Sunday, May 13, 2012

Thirty Year Anniversary

Thirty years ago, I looked like this:

I was diagnosed with Guillain Barre Syndrome on May 12, 1982.  

A month and a half later, I was doing much better!  My mom remembers thinking how great I looked in this picture!

Today, I rode in a time trial in San Diego.  I rode a 40K time trial yesterday, so my legs were tired.  But I rode well.  I dropped 30 seconds off of my time from a month ago and I rode 95% of the national standard (how we judge how "fast" we rode across classifications of disability).  Both things of which I can be proud.  But most of all, today I was faster than two "regular" girls.  For a year, I've been passed and lapped by able-bodied women.  It's hard on the psych sometimes.  I am functionally the same as my competitor who has one leg and rides without a prosthetic, but unless you notice by uber-skinny lower legs or watch me walk drunkenly - I look "normal."  So to finally "beat" someone is something I can be proud of.  I can't think of a better way to celebrate being me.

Someone asked me to write something about my "GBS Experience" and this is what I came up with:

This year, this month is my thirtieth anniversary of getting Guillain Barre Syndrome. Sometimes, I think I’m “lucky” because I had GBS when I was two years old and so I had no concept of “before.” This is my life. GBS is part of my life, but it does not define who I am or who I will become.

I was just two years old and I had the flu. My mom was getting more and more concerned because my fever wasn’t going down and I wasn’t sleeping. She carried me in to the pediatrician one day and he said he wanted to see me the next day. She carried me in to the doctor the next day and he asked her to put me down on the floor to see me walk. I immediately collapsed on the floor. Thankfully, my pediatrician had seen a case of GBS in his residency, so he told my mom to grab my car seat from the car, he grabbed oxygen and they drove to the hospital in his car – not wanting to waste time waiting for an ambulance.

The next day I was on a ventilator. I was in ICU for a month and in the rehab ward of Children’s Hospital of Los Angeles for three more months. I can’t tell you a lot about what happened during that time. I have a vivid memory of a hallucination of my parents signing papers to leave me there and I remember being on the tilt board and being “bribed” with Apple Jacks. All of my other memories are reconstructed from other accounts. And to be honest, I don’t really care. My life is about today – not thirty years ago.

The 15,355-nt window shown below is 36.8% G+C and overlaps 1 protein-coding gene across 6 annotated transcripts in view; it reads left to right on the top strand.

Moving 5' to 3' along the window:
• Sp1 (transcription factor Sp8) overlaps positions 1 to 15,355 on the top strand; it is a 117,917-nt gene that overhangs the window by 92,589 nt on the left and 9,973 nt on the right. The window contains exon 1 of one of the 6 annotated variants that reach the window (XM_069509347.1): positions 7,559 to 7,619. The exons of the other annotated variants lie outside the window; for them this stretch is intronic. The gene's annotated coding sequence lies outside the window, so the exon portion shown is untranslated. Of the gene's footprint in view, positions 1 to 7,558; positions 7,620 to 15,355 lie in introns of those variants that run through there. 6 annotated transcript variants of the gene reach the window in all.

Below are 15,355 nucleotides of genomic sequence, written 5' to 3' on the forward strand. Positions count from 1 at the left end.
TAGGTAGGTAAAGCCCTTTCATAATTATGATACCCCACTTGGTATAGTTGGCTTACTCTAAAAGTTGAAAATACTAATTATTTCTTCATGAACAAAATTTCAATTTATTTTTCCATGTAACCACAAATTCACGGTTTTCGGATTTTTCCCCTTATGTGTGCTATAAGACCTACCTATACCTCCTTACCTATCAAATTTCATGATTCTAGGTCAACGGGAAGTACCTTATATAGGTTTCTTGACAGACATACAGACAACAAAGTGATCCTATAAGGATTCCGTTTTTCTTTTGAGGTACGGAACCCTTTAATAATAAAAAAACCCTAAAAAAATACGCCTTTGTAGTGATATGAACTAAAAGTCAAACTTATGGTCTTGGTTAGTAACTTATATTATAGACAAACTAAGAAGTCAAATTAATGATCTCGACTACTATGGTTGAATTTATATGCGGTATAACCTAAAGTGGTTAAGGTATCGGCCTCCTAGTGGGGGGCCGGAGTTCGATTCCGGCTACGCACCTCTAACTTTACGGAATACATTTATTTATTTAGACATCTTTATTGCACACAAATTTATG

After a year, when I was finally “walking” again I got my first pair of AFOs. I had severe foot drop and still had weak hand strength among all of the other residuals. Over the years, I’ve had thirteen surgeries to help with orthopedic problems that arose because of muscle weakness. When I was twelve I had my left ankle fused and had the right fused when I was 24 which allowed me chuck the AFOs in the trash. I have severe residuals, probably in the bottom 10% of those with GBS in terms of returns of functioning. Debilitating neuropathy is a part of my daily life. Buttons are my mortal enemy. I perpetually walk like a drunk person. I have 30% functioning and feeling in my lower limbs. That’s who I am.

Growing up wearing AFOs wasn’t pleasant. I was teased. I couldn’t play weight-bearing sports. My parents and I were told I was crazy because my feet hurt and there was nothing wrong. I am terrified of needles because of being poked so many times. I stumble and trip more than any sane human should. I can’t wear high heels. The thing about my GBS is that it is just part of my life. But it doesn’t stop me. I am blessed to have parents and a family who allowed me to “do what I want” (my signature phrase) and support me along the way.